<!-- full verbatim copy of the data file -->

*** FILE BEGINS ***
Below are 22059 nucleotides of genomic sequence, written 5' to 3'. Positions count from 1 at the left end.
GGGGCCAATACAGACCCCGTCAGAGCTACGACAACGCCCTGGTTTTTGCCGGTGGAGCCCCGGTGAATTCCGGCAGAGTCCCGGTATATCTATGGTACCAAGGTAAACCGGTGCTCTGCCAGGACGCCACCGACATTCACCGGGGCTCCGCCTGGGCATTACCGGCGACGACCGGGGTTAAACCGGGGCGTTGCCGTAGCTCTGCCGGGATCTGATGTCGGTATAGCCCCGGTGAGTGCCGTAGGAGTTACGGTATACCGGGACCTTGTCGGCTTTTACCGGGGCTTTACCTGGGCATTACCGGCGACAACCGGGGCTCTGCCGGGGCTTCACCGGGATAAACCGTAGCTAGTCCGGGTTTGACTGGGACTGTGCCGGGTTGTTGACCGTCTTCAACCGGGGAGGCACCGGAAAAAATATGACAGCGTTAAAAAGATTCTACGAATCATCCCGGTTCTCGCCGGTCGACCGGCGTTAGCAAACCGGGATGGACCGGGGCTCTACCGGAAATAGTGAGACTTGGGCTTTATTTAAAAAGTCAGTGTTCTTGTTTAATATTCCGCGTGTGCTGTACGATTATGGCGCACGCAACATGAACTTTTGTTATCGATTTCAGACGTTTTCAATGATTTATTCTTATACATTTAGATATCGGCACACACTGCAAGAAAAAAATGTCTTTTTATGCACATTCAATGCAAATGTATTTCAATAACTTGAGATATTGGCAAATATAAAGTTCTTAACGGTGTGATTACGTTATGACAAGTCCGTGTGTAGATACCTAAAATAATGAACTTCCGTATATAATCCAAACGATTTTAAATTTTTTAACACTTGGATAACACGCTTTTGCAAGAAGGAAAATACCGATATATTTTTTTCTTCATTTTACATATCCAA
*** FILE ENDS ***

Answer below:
Below are 22059 nucleotides of genomic sequence, written 5' to 3'. Positions count from 1 at the left end.
GGGGCCAATACAGACCCCGTCAGAGCTACGACAACGCCCTGGTTTTTGCCGGTGGAGCCCCGGTGAATTCCGGCAGAGTCCCGGTATATCTATGGTACCAAGGTAAACCGGTGCTCTGCCAGGACGCCACCGACATTCACCGGGGCTCCGCCTGGGCATTACCGGCGACGACCGGGGTTAAACCGGGGCGTTGCCGTAGCTCTGCCGGGATCTGATGTCGGTATAGCCCCGGTGAGTGCCGTAGGAGTTACGGTATACCGGGACCTTGTCGGCTTTTACCGGGGCTTTACCTGGGCATTACCGGCGACAACCGGGGCTCTGCCGGGGCTTCACCGGGATAAACCGTAGCTAGTCCGGGTTTGACTGGGACTGTGCCGGGTTGTTGACCGTCTTCAACCGGGGAGGCACCGGAAAAAATATGACAGCGTTAAAAAGATTCTACGAATCATCCCGGTTCTCGCCGGTCGACCGGCGTTAGCAAACCGGGATGGACCGGGGCTCTACCGGAAATAGTGAGACTTGGGCTTTATTTAAAAAGTCAGTGTTCTTGTTTAATATTCCGCGTGTGCTGTACGATTATGGCGCACGCAACATGAACTTTTGTTATCGATTTCAGACGTTTTCAATGATTTATTCTTATACATTTAGATATCGGCACACACTGCAAGAAAAAAATGTCTTTTTATGCACATTCAATGCAAATGTATTTCAATAACTTGAGATATTGGCAAATATAAAGTTCTTAACGGTGTGATTACGTTATGACAAGTCCGTGTGTAGATACCTAAAATAATGAACTTCCGTATATAATCCAAACGATTTTAAATTTTTTAACACTTGGATAACACGCTTTTGCAAGAAGGAAAATACCGATATATTTTTTTCTTCATTTTACATATCCAA